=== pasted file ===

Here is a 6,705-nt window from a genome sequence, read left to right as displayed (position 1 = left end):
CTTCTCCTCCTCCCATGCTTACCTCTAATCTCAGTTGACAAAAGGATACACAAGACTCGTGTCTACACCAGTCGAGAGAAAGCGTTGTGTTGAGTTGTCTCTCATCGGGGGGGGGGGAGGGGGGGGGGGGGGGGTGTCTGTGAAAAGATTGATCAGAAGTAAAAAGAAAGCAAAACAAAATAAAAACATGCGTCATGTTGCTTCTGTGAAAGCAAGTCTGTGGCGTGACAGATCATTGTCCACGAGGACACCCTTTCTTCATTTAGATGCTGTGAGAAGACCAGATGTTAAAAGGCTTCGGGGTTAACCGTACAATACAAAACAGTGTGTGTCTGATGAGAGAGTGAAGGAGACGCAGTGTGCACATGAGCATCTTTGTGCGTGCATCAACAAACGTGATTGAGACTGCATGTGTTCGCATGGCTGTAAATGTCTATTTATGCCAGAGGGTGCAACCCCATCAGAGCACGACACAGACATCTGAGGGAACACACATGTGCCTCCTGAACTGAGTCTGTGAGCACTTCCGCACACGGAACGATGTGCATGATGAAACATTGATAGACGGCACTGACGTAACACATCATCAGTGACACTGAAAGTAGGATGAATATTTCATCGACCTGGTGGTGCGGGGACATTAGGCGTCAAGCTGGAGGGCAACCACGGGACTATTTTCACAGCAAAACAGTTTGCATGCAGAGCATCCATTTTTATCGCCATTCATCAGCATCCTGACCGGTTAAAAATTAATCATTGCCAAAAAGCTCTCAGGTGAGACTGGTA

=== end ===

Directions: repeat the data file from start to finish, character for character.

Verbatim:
Here is a 6,705-nt window from a genome sequence, read left to right as displayed (position 1 = left end):
CTTCTCCTCCTCCCATGCTTACCTCTAATCTCAGTTGACAAAAGGATACACAAGACTCGTGTCTACACCAGTCGAGAGAAAGCGTTGTGTTGAGTTGTCTCTCATCGGGGGGGGGGGAGGGGGGGGGGGGGGGGTGTCTGTGAAAAGATTGATCAGAAGTAAAAAGAAAGCAAAACAAAATAAAAACATGCGTCATGTTGCTTCTGTGAAAGCAAGTCTGTGGCGTGACAGATCATTGTCCACGAGGACACCCTTTCTTCATTTAGATGCTGTGAGAAGACCAGATGTTAAAAGGCTTCGGGGTTAACCGTACAATACAAAACAGTGTGTGTCTGATGAGAGAGTGAAGGAGACGCAGTGTGCACATGAGCATCTTTGTGCGTGCATCAACAAACGTGATTGAGACTGCATGTGTTCGCATGGCTGTAAATGTCTATTTATGCCAGAGGGTGCAACCCCATCAGAGCACGACACAGACATCTGAGGGAACACACATGTGCCTCCTGAACTGAGTCTGTGAGCACTTCCGCACACGGAACGATGTGCATGATGAAACATTGATAGACGGCACTGACGTAACACATCATCAGTGACACTGAAAGTAGGATGAATATTTCATCGACCTGGTGGTGCGGGGACATTAGGCGTCAAGCTGGAGGGCAACCACGGGACTATTTTCACAGCAAAACAGTTTGCATGCAGAGCATCCATTTTTATCGCCATTCATCAGCATCCTGACCGGTTAAAAATTAATCATTGCCAAAAAGCTCTCAGGTGAGACTGGTA